In wake of the new documentary Leaving Neverland, which has brought the sexual abuse allegations against Michael Jackson back into the spotlight, many viewers are left wondering how to handle situations in which they suspect a child is being abused.
The film, which is airing in two parts on HBO on Sunday and Monday, follows the stories of Wade Robson and James Safechuck, who came to know the “Bad” singer as children — as young as 5 in Robson’s case — and who now claim Jackson sexually molested both of them at separate times when they were children. (The Jackson family has filed a lawsuit against HBO and in a CBS This Morning interview with Gayle King, which aired on Wednesday, the singer’s brothers, Tito, Marlon, and Jackie Jackson, as well as Jackson’s nephew, Taj Jackson — denounced the film and Robson and Safechuck’s claims.)
As Robson, 36, and Safechuck, 40, claim, Jackson “groomed” them into believing that the alleged abuse was out of love and taught them drills to avoid getting caught. Though the mothers of the two accusers said they were unaware of the alleged abuse, there are actions that parents and guardians can take proactively to protect their children from harm by knowing the warning signs to look out for.
“It’s not always easy to identify child sexual abuse, but there are some warning signs parents can look out for,” the VP of Communications for the Rape, Abuse and Incest National Network, Jodi Omear, tells PEOPLE. “If someone does not respect boundaries or listen when someone tells them no, or if someone makes comments that sexualize a child’s normal behavior — these can all be red flags.”
As outlined by RAINN, there are steps parents can take to protect their children from sexual abuse including: showing an interest in their day-to-day lives, getting to know the people in their life, choosing caregivers carefully, talking about the media and knowing the warning signs.
Also important is encouraging children to speak up, teaching them about boundaries, teaching them how to talk about their bodies, letting them know they won’t get in trouble for speaking up, giving them a chance to raise new topics and set aside some time during the day to give them undivided attention.
Warning signs can come in several forms which manifest in kids as physical, behavioral and emotional behaviors. According to RAINN, physical warning signs include sexually transmitted infections and signs of trauma to the genital area, including unexplained bleeding, bruising or blood on the sheets.
Common behavioral warning signs include sexual behavior that is inappropriate for the child’s age, bedwetting or soiling the bed if the child has outgrown these behaviors, not wanting to be left alone with certain people and trying to avoid removing clothing, even when changing or bathing.
When it comes to emotional warning signs, they include a kid’s excessive talk or knowledge about sexual topics, resuming behaviors that they had grown out of (like thumbsucking), nightmares and excessive worry.
RAINN says it’s important to be cautious of adults who do not respect boundaries, engage in touching that a child or the child’s parents or guardians have indicated is unwanted, try to be a child’s friend rather than filling an adult role in the child’s life, do not seem to have age-appropriate relationships, talk with children about their personal problems or relationships, spend time alone with children outside of their role in the child’s life or make up excuses to be alone with the child, express unusual interest in child’s sexual development (such as commenting on sexual characteristics or sexualizing normal behaviors) or give a child gifts without occasion or reason.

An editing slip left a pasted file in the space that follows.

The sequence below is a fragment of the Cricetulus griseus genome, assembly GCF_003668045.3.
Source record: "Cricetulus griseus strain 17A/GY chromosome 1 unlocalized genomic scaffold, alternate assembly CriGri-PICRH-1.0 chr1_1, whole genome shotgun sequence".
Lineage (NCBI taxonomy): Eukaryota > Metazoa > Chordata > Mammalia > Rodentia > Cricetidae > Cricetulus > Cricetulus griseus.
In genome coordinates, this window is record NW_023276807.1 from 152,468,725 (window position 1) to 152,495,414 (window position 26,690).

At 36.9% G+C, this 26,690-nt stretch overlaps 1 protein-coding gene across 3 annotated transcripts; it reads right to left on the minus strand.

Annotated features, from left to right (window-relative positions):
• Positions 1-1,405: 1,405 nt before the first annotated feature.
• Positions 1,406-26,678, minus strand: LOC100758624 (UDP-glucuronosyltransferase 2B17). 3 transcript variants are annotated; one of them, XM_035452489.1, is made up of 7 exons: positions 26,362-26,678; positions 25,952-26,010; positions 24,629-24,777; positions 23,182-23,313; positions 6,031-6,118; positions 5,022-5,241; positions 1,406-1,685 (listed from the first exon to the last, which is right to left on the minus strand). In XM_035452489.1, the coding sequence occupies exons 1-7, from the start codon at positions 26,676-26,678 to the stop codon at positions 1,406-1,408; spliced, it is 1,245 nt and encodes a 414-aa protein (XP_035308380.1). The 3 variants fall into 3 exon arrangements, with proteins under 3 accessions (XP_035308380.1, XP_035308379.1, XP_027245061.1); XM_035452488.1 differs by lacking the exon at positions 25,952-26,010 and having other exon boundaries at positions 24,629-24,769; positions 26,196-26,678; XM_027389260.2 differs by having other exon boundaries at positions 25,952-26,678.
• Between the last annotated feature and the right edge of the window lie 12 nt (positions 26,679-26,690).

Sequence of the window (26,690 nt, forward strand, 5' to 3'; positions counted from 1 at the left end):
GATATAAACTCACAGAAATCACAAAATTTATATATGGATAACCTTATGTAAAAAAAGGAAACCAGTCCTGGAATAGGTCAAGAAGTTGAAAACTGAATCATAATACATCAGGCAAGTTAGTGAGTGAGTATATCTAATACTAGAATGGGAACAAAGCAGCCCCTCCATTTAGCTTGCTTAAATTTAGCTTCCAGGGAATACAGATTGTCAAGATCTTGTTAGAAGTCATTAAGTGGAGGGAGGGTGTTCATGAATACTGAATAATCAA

If abuse is suspected, it’s important to first talk to the child in a non-threatening environment where the child feels comfortable. During the conversation, RAINN suggests not using a tone that is serious as the child might be scared into giving answers that they think the adult might want to hear.
Some tips for talking to the child from the organization include asking them if someone has been touching them, rather than asking if someone has been hurting them. Understand that abuse may feel good to a child as they can’t fully comprehend what has happened to them, so they may not bring forward information when asked if someone is “hurting” them.
Also be sure to use “I” statements rather than “you” to avoid sounding judgmental and let the child know that they are not in trouble. Many perpetrators will threaten the child by saying that something bad will happen if someone finds out about the abuse.
Before reporting abuse, tell the child that you’re going to talk to someone who will help and don’t make it seem as if you are asking their permission. If you’re concerned about a child’s safety, discuss the concerns explicitly with the authorities while making the report.
Though reporting agencies vary state by state, you can visit RAINN’s State Law Database to find the agencies in your area.
If you or someone you care about is affected by sexual violence, contact the National Sexual Assault Hotline: 1-800-656-HOPE (4673).
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